Kidz Explore brings youth together for a fun and educational day

October 30, 2018

SCOTTSBLUFF — Ryan Hall waited patiently in line to take a turn at archery. When it was his turn, he ignored the sounds of the crowd of people still in line behind him and lined up his shot at the target. With his eyes on the target, he pulled back the bow and released an arrow.

Hall and hundreds of other youth had come to the Monument Mall on Saturday to participate in the 2018 Kidz Explore. Now in its 19th year, the interactive event aims to provide fun and education to the youth who attend. In the first two hours of the event, more than 300 youth had walked through the doors to see what the 53 vendors had to offer.

Connie Ernest, Star-Herald marketing director, knew she was up against other events in town on Saturday, including youth football, but was pleased with the turnout. As the hours passed, many of those who were at youth football also came to Kidz Explore.

The event moved venues this year to the Monument Mall in Scottsbluff from the Scotts Bluff County Events Center in Mitchell. The change allowed for more vendors and more room as vendors were spread throughout the mall. Ernest said people liked the change as well as the fact the event is now free.

Christa Pelster, property manager at Monument Mall, said it was wonderful she and Ernest were able to work together to bring the event to Scottsbluff.

“I live in Mitchell, but I know how far it is to travel here,” Pelster said. “When Connie approached me, I thought it would be wonderful to have the kids here, but also have everything in a central location.”

The day’s theme was “Step away for the day and put down the device” and it appeared to be a hit. Parents worked with their children on some interactive activities and stepped back to watch their children figure things out for themselves.

Ernest said one of her favorite parts of the day was seeing children interact with first responders.

“They are our hometown heroes,” Ernest said. “Kids don’t normally get to see and talk with them.”

The first 100 children through the door received a free fishing pole from Cabela’s. The next 100 received goodie bags. Inside, there were more giveaways and adventures. Children spent their time learning about anti-bullying, fire safety and gun safety, while participating in fun events, such as flipping on a bungee trampoline, archery and car repair.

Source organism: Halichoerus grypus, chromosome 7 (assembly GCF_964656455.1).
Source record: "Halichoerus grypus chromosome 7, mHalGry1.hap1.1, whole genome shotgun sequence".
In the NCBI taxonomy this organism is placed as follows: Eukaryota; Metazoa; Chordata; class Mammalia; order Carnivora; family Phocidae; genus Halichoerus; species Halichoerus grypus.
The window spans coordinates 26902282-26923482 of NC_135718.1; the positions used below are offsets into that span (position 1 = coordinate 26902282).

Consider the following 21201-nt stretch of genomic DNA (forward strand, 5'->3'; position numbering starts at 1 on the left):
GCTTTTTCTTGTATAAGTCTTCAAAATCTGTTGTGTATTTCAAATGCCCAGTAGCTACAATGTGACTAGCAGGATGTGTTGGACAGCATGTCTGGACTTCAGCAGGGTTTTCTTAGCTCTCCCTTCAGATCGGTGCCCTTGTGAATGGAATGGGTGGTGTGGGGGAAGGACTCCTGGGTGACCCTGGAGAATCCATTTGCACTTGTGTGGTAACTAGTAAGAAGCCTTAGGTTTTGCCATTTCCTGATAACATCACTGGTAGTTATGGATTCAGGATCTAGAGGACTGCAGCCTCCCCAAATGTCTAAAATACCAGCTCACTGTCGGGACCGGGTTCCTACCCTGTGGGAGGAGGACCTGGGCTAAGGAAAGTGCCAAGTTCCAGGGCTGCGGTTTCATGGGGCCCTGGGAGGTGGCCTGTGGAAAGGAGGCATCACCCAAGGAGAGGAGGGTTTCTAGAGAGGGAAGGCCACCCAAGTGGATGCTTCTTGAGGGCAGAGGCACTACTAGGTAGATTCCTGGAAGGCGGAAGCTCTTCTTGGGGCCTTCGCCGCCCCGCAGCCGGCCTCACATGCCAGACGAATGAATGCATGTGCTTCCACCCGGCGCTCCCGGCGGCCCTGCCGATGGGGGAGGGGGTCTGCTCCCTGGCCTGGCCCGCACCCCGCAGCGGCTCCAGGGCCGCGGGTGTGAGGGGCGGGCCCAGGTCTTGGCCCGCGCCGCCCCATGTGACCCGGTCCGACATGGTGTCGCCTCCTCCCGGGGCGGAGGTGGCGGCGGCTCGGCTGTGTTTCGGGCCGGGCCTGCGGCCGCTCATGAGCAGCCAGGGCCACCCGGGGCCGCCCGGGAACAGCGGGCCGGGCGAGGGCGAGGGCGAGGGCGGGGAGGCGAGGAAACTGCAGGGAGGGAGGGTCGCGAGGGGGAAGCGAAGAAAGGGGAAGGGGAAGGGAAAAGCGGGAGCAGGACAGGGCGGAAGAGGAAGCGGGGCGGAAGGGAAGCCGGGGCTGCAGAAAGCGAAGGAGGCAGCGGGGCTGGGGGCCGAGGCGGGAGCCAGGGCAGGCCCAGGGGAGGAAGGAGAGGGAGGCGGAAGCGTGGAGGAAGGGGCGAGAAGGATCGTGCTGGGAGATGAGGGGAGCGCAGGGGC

Pelster even had a few minutes to head down to the Cabela’s booth to have some fun and learn about gun safety.

“It was awesome,” Pelster said.

Ernest agreed. For her, everything at the event was “awesome.”

The event also boasted several nonprofit vendors, such as WIC (Women, Infants and Children), Head Start and ESU #13, that parents could gather information from.

“A lot of people don’t know about them or what they can do,” Ernest said.

There were also other vendors, such as the Scottsbluff Kiwanis, Riverside Discovery Center and the Scotts Bluff National Monument where parents learned about many of the programs available to them and their children.

The Kiwanis mission is to serve and support the children of the world and Kidz Explore is a good opportunity to show the public what they do. Their theme this year is anti-bullying. The Kiwanis booth had activities related to the theme. Children could take a pledge to not bully and color one of several handouts available.

Members talked to youth about bullying and encouraged them to write positive messages on a leaf to be placed onto a homemade tree.

“It’s important in today’s society for us all to be kind to each other,” said Kendra Lauruhn, past president of Kiwanis. “With the leaves, they can write good and encouraging things to say to each other.”

Kiwanis members also wanted the kids to just have a little fun and taught them how to make origami items.

“We want them to also be able to explore different things, so we thought we’d have them explore origami,” Lauruhn said.

The day, which is designed as a fun day for children, was a hit. Ernest was pleased that the children were having fun.

“They’re playing and learning and that’s what it’s all about,” Ernest said.